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Hopscotch Histories: Hoorah for Mary Seacole Paperback – 28 Feb 2008


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Hopscotch Histories: Hoorah for Mary Seacole + Florence Nightingale (Usborne Famous Lives) + Beginning History: The Life Of Florence Nightingale
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Product details

  • Paperback: 32 pages
  • Publisher: Franklin Watts (28 Feb. 2008)
  • Language: English
  • ISBN-10: 074967413X
  • ISBN-13: 978-0749674137
  • Product Dimensions: 15 x 0.3 x 21 cm
  • Average Customer Review: 3.9 out of 5 stars  See all reviews (7 customer reviews)
  • Amazon Bestsellers Rank: 197,644 in Books (See Top 100 in Books)

Product Description

Book Description

Exciting new stories about famous people and great events by top authors.

About the Author

Trish is a multi award-winning author and writes books for children as a full time career. She has also written and presented numerous programmes at the BBC including Playdays, Tweenies and Eastenders. Trish lives in Bradford, Yorkshire.

Inside This Book (Learn More)
First Sentence
There was once a girl called Mary. Read the first page
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Front Cover | Copyright | Excerpt | Back Cover
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Customer Reviews

3.9 out of 5 stars
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Most Helpful Customer Reviews

3 of 3 people found the following review helpful By Jerseychickpunk on 3 Mar. 2012
I go totally mad when it comes to books in my classroom. I have spent a fortune building up an interesting library of all my own purchases. This is a wonderful book that the children enjoy.
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2 of 2 people found the following review helpful By Mrs. S. C. Ward on 3 Dec. 2012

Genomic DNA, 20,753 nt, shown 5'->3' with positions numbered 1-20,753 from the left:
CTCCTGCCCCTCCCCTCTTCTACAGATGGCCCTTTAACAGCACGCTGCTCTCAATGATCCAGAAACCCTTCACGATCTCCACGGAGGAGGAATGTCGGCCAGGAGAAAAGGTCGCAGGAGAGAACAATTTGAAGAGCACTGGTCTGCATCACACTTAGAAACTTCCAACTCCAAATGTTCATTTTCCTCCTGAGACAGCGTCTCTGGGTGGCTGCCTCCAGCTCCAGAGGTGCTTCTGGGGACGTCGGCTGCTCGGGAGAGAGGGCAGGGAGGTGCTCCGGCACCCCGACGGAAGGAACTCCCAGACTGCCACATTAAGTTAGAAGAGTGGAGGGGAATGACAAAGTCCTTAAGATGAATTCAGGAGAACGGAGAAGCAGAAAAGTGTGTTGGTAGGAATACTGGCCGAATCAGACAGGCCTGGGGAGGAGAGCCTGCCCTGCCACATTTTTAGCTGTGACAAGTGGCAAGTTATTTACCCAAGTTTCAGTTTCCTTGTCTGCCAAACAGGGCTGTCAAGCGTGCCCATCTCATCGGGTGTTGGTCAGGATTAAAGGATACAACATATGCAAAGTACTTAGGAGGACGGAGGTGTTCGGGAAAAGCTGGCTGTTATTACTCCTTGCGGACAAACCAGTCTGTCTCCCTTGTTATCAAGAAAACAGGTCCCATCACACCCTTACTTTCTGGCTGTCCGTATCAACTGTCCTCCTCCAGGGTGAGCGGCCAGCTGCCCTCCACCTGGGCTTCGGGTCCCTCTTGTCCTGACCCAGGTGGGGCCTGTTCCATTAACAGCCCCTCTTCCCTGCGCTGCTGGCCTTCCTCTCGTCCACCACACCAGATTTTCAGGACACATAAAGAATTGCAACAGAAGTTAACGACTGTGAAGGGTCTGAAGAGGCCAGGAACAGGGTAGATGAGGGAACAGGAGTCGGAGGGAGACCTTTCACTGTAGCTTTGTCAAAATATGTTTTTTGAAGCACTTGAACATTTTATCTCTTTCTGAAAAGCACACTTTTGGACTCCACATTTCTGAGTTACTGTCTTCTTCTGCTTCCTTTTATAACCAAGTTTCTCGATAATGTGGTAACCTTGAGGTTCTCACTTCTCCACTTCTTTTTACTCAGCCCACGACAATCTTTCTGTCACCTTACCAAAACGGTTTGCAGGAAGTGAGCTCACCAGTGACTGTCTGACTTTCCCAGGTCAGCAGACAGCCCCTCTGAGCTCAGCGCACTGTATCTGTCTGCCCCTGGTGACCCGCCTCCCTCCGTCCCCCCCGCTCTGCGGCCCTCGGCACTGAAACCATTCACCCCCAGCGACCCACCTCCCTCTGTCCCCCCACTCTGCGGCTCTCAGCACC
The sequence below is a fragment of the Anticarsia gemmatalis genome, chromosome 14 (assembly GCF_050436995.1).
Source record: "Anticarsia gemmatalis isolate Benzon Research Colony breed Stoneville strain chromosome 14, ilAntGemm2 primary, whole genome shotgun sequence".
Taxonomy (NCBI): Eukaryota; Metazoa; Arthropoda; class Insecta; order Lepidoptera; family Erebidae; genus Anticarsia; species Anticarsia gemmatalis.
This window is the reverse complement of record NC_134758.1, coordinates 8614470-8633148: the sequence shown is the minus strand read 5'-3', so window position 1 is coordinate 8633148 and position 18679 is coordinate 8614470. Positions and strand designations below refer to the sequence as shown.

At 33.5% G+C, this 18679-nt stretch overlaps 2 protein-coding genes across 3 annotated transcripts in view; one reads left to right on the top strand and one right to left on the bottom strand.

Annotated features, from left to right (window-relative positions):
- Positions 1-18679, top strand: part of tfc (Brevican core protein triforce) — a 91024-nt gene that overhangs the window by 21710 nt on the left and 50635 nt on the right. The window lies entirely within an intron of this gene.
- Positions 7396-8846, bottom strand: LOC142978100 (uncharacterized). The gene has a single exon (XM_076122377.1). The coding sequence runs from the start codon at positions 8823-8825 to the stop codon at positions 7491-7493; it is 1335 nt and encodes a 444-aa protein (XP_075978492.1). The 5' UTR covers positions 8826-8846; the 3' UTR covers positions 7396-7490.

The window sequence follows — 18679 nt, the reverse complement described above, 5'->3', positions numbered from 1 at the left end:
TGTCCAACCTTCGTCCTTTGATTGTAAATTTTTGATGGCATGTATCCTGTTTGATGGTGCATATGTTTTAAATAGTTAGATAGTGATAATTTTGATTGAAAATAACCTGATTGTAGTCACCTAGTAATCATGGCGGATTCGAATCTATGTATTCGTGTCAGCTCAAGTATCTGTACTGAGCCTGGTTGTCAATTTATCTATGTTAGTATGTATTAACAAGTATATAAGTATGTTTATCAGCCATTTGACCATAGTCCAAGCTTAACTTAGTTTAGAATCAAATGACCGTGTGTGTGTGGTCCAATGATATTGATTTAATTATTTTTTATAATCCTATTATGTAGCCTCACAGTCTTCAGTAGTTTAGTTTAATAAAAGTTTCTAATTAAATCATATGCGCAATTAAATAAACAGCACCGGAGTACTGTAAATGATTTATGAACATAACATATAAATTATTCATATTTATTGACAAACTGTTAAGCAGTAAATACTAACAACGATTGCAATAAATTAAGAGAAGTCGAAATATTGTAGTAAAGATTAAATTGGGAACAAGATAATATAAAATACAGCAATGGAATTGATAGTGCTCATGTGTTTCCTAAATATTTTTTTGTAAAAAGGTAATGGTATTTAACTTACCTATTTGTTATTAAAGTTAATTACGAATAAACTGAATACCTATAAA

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Would recommend for any young readers!! My daughter is six and read it relatively comfortably. She took it to school to share with her friends And the teacher was so impressed she ordered her own copy !!!
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2 of 2 people found the following review helpful By N. Dyson on 28 Oct. 2012
I used this book with my class for Black History Month. The book is a very simple version of the life of Mary Seacole but it was a good introduction to her. The illustrations are lovely.
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1 of 2 people found the following review helpful By Dr Lynn McDonald on 11 Sept. 2014
IThis children’s book has much misinformation in it, and even the “About the book” section is false--it acknowledges that “some of the characters” in the book are fictional--Thomas is--but that the subject is based on real events in history. However, nearly every sentence that follows is wrong, beginning with the claim that Seacole’s mother was a nurse, that she ran a hospital in Kingston, and that Seacole did, too.
Seacole’s purpose in going to the Crimea is said to have been to battle against the Russians, but Seacole herself said it was to set up a “mess table and comfortable quarters” for British officers. The clientele of these fictional hospitals are also falsely described as soldiers--Seacole sold wine, champagne and luxury foods to officers, and catered their dinner parties and sporting events.
Exceptionally, the book is correct in stating that there was no room for Seacole at Nightingale’s hospital. It is soon dead wrong again in having her going out onto the battlefield “each day” to help injured soldiers--quite an impossibility since she missed the first three, major, battles of the war. She was present, according to her own memoir, at precisely three battles--but most of her time in the Crimea was after the terrible first winter. There was no fighting during the second winter and her business prospered: “my restaurant was always full,” she said, but the word “restaurant” is never used in Hopscotch History.
The illustrations are also phony. The front cover has Seacole in a blue-and-white nurse’s uniform, but she never wore a uniform at all, for she never was a nurse. She dressed more flamboyantly, as a restaurant proprietress would. The blue-and-white uniform was worn by Nightingale nurses later in London (the nurse’s uniform at Scutari was dull grey).
Too bad that other readers liked it--one has to be wary when reading on Seacole--there is no much bad information out there.
For other examples of misinformation see www.maryseacole.info/
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